On The Importance Of Unfettered Broadband
from the it-goes-beyond-just-movies dept
Tim Lee has a great post making the point that it goes well beyond just "how much bandwidth does a single person need" or even looking at what specifically they're downloading, to recognizing the change in tradeoffs for creating applications if bandwidth is effectively unlimited. As he notes, in any engineering situation, there are resource tradeoffs. If you're building an application, there are tradeoffs to making a client side app vs. a web-based app, for example. However, if bandwidth is truly abundant, the very nature of those tradeoffs change and it allows for entirely different types of development, often in ways that are difficult to fathom right now.
Lee gives a few random examples of what unlimited bandwidth might allow as the tradeoffs change:
People with cable or satellite TV service are used to near-instantaneous, flawless video content, which is difficult to stream reliably over a packet-switched network. So the television of the future is likely to be a peer-to-peer client that downloads anything it thinks its owner might want to see and caches it for later viewing. This isn't strictly necessary, but it would improve the user experience. Likewise, there may be circumstances where users want to quickly load up their portable devices with several gigabytes of data for later offline viewing.So the question is not how much bandwidth does any person really need. It's how will the entire ecosystem of what we can do change when bandwidth is completely abundant?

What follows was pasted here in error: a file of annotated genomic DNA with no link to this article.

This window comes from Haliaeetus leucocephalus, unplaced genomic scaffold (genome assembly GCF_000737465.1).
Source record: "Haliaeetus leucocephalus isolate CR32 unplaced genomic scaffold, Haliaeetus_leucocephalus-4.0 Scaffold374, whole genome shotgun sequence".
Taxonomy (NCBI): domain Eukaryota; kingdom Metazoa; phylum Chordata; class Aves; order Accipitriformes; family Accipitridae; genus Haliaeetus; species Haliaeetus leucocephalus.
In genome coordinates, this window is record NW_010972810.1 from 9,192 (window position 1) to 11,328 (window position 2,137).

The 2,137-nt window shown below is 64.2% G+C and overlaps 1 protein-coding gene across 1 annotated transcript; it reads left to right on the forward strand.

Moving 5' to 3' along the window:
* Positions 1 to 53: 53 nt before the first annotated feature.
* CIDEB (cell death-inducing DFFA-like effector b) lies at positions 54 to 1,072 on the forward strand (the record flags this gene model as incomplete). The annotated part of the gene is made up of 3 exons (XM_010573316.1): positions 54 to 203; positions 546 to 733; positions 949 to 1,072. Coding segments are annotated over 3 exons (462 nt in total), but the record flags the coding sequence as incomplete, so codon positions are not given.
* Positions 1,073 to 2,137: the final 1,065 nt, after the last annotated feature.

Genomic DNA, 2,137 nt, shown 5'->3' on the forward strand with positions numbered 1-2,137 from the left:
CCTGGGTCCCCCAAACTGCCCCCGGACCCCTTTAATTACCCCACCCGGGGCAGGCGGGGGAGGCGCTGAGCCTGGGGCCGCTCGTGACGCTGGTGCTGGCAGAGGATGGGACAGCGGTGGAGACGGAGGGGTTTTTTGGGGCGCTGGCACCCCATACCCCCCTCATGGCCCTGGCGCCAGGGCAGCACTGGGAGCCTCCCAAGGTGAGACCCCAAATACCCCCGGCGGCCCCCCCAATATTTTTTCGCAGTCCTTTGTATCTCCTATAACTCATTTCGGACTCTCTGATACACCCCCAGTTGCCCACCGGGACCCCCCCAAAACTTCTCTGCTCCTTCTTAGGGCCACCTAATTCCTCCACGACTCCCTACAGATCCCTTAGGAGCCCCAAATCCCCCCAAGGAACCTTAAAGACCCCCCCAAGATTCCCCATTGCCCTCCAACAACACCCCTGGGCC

Finally, and probably most importantly, higher bandwidth allows us to economize on the time of the engineers building online applications. One of the consistent trends in the computer industry has been towards greater abstraction. There was a time when everyone wrote software in machine language. Now, a lot of software is written in high-level languages like Java, Perl, or Python that run slower but make life a lot easier for programmers. A decade ago, people trying to build rich web applications had to waste a lot of time optimizing their web applications to achieve acceptable performance on the slow hardware of the day. Today, computers are fast enough that developers can use high-level frameworks that are much more powerful but consume a lot more resources. Developers spend more time adding new features and less time trying to squeeze better performance out of the features they already have. Which means users get more and better applications.
The same principle is likely to apply to increased bandwidth, even beyond the point where we all have enough bandwidth to stream high-def video. Right now, web developers need to pay a fair amount of attention to whether data is stored on the client or the server and how to efficiently transmit it from one place to another. A world of abundant bandwidth will allow developers to do whatever makes the most sense computationally without worrying about the bandwidth constraints.